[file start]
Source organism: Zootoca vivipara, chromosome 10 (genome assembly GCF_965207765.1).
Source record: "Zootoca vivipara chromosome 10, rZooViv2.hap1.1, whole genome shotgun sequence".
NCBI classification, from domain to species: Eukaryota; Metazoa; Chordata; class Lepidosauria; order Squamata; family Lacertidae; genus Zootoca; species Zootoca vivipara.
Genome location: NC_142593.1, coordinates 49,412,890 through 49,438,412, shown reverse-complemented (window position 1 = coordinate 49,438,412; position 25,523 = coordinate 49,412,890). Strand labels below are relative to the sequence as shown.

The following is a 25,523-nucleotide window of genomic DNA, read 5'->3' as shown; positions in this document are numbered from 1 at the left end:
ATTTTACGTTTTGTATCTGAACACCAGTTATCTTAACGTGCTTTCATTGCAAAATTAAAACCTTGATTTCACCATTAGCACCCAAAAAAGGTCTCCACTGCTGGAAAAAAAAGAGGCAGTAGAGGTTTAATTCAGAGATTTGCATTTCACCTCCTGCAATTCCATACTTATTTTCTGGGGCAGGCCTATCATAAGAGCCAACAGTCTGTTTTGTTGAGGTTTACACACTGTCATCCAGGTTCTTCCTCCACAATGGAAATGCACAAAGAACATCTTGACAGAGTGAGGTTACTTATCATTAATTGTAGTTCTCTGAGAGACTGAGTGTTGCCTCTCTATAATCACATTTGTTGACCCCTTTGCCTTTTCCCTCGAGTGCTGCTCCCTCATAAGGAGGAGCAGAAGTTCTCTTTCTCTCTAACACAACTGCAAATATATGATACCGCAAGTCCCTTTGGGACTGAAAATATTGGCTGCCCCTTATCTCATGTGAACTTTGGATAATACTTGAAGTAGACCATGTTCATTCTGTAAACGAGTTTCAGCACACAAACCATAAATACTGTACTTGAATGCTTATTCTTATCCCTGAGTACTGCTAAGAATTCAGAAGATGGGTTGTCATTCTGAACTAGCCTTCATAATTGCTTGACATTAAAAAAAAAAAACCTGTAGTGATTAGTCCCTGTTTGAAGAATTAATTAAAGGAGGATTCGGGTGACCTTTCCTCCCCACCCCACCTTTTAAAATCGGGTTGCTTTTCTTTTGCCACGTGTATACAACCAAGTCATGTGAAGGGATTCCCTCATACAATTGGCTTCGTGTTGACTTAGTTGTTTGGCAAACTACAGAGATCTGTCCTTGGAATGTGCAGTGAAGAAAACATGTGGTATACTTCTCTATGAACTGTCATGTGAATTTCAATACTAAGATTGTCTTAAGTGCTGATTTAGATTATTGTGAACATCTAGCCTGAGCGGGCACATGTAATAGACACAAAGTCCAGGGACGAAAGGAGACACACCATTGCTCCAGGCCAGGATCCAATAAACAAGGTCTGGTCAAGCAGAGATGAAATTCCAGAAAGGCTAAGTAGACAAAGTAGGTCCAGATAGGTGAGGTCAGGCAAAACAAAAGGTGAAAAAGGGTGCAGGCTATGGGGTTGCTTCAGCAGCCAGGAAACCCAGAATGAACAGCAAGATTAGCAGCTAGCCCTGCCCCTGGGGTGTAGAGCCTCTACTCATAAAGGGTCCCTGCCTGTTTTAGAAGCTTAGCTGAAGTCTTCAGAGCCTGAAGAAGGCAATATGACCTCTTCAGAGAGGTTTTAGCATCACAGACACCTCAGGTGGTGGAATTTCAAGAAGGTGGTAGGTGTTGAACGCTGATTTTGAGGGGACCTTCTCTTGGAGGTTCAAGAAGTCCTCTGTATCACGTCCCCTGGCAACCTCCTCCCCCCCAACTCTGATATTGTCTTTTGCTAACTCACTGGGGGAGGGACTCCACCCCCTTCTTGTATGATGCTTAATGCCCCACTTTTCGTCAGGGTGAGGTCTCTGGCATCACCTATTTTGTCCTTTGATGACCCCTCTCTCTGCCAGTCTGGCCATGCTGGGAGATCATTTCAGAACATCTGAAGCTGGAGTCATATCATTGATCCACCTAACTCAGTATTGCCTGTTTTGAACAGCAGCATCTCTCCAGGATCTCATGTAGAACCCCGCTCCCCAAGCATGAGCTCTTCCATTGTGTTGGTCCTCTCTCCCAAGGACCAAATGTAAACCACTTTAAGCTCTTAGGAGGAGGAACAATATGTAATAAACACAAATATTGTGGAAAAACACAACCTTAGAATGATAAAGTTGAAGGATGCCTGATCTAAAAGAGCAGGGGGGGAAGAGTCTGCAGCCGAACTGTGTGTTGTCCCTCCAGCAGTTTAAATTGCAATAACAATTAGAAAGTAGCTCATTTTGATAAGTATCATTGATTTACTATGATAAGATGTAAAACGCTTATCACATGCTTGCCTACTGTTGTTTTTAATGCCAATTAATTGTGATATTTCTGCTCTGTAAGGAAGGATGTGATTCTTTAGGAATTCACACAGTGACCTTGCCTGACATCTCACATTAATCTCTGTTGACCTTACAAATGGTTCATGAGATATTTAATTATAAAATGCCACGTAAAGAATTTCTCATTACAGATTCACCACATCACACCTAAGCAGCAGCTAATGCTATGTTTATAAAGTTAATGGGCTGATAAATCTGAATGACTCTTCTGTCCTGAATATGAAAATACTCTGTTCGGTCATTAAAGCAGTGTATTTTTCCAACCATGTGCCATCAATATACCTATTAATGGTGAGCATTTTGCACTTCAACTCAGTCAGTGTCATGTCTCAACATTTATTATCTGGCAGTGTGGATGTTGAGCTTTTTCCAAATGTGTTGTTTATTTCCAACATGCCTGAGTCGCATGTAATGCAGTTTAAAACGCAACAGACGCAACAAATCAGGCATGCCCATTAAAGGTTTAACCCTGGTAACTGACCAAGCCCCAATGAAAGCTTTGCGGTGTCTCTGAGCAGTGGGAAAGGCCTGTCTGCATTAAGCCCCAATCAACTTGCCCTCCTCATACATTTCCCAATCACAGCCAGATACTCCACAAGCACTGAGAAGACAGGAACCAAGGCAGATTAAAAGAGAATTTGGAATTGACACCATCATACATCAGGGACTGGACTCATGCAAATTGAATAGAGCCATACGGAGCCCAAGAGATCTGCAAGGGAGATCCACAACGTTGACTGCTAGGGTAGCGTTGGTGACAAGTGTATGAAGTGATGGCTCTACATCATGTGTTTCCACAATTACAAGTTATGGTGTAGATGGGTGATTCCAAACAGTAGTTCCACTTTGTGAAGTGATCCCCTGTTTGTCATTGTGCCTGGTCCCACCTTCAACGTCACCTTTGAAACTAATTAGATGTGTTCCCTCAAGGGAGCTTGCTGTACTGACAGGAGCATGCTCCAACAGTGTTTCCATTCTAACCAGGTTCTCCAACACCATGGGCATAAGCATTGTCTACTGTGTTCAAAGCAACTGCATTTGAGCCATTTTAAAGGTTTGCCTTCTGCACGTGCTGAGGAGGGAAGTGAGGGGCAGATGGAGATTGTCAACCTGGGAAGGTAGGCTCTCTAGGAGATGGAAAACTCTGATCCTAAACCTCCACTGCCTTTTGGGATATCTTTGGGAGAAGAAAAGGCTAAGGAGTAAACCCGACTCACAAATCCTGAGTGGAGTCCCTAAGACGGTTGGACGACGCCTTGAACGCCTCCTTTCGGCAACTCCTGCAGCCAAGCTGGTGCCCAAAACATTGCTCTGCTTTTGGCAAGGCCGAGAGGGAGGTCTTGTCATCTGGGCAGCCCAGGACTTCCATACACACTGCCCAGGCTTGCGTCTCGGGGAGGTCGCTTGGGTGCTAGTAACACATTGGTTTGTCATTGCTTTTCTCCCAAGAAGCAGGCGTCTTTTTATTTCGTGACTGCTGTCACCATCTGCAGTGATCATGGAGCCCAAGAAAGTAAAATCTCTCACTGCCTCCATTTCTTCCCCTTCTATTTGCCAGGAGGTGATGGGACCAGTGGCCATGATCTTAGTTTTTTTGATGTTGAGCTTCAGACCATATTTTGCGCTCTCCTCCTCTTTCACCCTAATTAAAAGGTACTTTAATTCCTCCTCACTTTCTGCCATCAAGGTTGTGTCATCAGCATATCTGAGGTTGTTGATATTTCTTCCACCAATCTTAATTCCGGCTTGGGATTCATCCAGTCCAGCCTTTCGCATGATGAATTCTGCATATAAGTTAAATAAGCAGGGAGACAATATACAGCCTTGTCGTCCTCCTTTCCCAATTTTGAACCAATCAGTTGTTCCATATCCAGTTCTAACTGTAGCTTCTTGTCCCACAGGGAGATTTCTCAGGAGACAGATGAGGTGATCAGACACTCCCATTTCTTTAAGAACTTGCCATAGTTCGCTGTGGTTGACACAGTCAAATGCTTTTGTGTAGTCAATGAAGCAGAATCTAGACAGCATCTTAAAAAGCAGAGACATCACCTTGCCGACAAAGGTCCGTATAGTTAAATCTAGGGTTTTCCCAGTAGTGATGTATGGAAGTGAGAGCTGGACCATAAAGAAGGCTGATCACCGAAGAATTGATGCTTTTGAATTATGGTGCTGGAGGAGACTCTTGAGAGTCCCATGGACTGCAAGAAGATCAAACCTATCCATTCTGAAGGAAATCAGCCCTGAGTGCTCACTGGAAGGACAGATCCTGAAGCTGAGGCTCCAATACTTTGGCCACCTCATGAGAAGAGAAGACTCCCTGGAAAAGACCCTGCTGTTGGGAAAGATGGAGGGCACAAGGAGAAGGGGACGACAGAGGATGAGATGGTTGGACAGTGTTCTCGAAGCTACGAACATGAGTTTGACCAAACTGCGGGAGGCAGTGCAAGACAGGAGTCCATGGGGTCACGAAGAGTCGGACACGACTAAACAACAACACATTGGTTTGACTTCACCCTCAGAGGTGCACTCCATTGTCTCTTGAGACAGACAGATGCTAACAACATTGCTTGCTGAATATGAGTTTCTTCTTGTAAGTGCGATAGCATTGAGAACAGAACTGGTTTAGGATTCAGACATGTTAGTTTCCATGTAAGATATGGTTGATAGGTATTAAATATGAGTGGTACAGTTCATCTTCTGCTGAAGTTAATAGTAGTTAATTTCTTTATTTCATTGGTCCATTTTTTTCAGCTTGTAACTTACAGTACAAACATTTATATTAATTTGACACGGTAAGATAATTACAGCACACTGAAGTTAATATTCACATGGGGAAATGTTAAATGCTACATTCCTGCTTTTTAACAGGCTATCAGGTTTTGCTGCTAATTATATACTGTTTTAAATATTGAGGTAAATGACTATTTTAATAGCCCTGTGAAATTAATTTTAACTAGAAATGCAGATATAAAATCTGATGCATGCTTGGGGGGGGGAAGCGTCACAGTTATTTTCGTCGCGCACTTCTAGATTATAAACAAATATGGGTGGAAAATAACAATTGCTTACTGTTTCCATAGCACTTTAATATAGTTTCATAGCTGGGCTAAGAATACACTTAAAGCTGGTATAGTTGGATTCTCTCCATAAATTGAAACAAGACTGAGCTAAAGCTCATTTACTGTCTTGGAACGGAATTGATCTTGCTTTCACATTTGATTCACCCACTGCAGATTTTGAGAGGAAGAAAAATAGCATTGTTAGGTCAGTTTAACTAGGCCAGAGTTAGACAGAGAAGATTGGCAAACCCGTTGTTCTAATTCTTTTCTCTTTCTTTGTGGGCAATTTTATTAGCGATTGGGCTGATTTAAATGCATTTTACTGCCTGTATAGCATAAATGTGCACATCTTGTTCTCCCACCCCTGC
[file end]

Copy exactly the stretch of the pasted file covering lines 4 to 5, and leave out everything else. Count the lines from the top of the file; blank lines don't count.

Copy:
Genome location: NC_142593.1, coordinates 49,412,890 through 49,438,412, shown reverse-complemented (window position 1 = coordinate 49,438,412; position 25,523 = coordinate 49,412,890). Strand labels below are relative to the sequence as shown.

The following is a 25,523-nucleotide window of genomic DNA, read 5'->3' as shown; positions in this document are numbered from 1 at the left end: